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Gaming executives told how to survive new smoking ban

16 November 2006

By Annette Wells

LAS VEGAS, Nevada -- Good customer communication, a gradual phase-out of indoor smoking, and installing decent outdoor smoking areas -- these were just a few suggestions given by national and international executives this week on how to prepare for future smoking bans in areas such as restaurants and bars that border casino floors.

"The most important thing is for your customers to have the very best facilities,' Chris Downy, executive director of the Australian Casino Association, told a room-full of gaming professionals.

The panel discussion on the economic effects of smoking bans focused on what businesses, mostly casinos, could do to mitigate possible effects. The discussion came on the heels of Nevadans' passage of Question 5, which bans smoking in all public buildings and workplaces in the state with the exception of casino floors and bars that don't serve food.

Smoking bans in Australia are similar to those in Nevada -- all public buildings and workplaces are off limits, but there is an exemption for casino floors.

Downy, who was attending the Global Gaming Expo at the Las Vegas Convention Center, said Australian casinos had to build smoking balconies, use advertisements to alert its smoking customers of the law and install directional signs identifying smoking and nonsmoking areas.

Restaurants and bars have implemented similar changes, he said.

In Ontario, Canada, casinos are dealing with a deeper issue.

Under the Smoke-Free Act of Ontario, smoking is banned in all entertainment venues, including casinos and bingo halls. Much like the refurbishing occurring in Australian casinos to accommodate smoking patrons, Ontario casinos are adding balconies and outdoor patio areas for smokers, said Karl Gagesch, vice president of development for the Ontario Lottery and Gaming Corporation.

Ontario's law, enacted in May, allows smoking in outdoor shelters or patios with a roof but with no more than two walls.

To stay within the law, Ontario casinos are fencing in the patio areas and installing heating lamps to keep customers comfortable.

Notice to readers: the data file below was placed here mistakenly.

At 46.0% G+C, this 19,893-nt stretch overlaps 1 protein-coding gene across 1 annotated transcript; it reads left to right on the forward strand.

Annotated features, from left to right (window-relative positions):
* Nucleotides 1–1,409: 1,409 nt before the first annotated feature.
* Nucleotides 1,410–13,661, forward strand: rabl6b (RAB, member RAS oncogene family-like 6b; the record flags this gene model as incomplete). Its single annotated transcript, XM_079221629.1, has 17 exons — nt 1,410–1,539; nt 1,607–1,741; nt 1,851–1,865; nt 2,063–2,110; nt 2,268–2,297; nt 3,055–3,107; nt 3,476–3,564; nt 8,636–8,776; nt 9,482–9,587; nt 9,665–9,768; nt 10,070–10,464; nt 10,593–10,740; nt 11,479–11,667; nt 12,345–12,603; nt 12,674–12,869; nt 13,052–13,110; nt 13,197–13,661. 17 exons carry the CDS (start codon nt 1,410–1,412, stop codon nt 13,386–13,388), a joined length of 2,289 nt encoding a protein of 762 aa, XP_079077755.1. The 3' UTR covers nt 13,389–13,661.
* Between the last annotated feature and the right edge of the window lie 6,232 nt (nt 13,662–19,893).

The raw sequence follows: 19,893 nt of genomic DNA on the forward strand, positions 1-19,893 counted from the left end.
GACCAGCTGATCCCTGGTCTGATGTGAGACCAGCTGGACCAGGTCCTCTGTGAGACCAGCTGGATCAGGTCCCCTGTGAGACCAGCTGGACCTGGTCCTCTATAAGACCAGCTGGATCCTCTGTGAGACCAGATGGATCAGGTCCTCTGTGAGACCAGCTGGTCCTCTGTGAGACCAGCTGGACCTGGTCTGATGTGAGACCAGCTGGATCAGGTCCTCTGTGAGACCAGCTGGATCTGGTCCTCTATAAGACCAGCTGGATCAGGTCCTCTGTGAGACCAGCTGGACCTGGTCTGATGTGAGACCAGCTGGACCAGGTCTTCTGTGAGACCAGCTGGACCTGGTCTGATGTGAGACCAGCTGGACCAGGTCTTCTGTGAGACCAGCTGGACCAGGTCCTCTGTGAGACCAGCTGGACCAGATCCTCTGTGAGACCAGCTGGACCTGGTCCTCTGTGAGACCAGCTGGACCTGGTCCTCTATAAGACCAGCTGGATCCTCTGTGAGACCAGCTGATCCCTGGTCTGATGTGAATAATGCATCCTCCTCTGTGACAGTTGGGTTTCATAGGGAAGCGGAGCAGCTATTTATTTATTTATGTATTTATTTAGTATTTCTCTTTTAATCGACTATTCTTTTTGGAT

These smoking patios and balconies close to gaming floors and have no direct access out of the casino, Gagesch said.

"We didn't want our customers to use the smoke break as a reason to leave,' he said.

Though Gagesch couldn't say what, if any, financial impact the smoking ban has had -- the law is only five months old -- casinos had expected a loss of about 10 to 20 percent of its U.S. patrons to New York and Michigan casinos that permit smoking.

But, he said, the industry is confident customers will return.

Karen Blumenfeld, director of the Policy and Legal Resource Center for New Jersey Groups Against Smoking Pollution, also attended Tuesday's panel. She said she was pleasantly surprised by the industry's willingness to discuss the issue and that the topic wasn't dominated by concerns over potential loss of revenue and customers.

New Jersey enacted smoking bans similar to Nevada's in April. Casinos with 150 or more stand-alone slot machines, 10 table games, or some combination of the two, are exempt from the law.

The gaming industry did fear revenue would suffer, Blumenfeld said. And though there is still some animosity as a result of the smoking bans, she said, restaurants and bars are complying with the law and making accommodations, such as outdoor patio seating for their smoking customers. Casinos, on the other hand, are a little behind.

"The transition was very smooth, partly because neighboring states were already smoke free,' she said. "However, there's not one casino in Atlantic City that's 100-percent compliant. When we did a smoke study in these casino, smokers were found in the nonsmoking areas.'

She said health departments in New Jersey are working with businesses to help them with the transition.

Still, she said, there is a bill in New Jersey that proposes an outright ban on smoking on casino floors.

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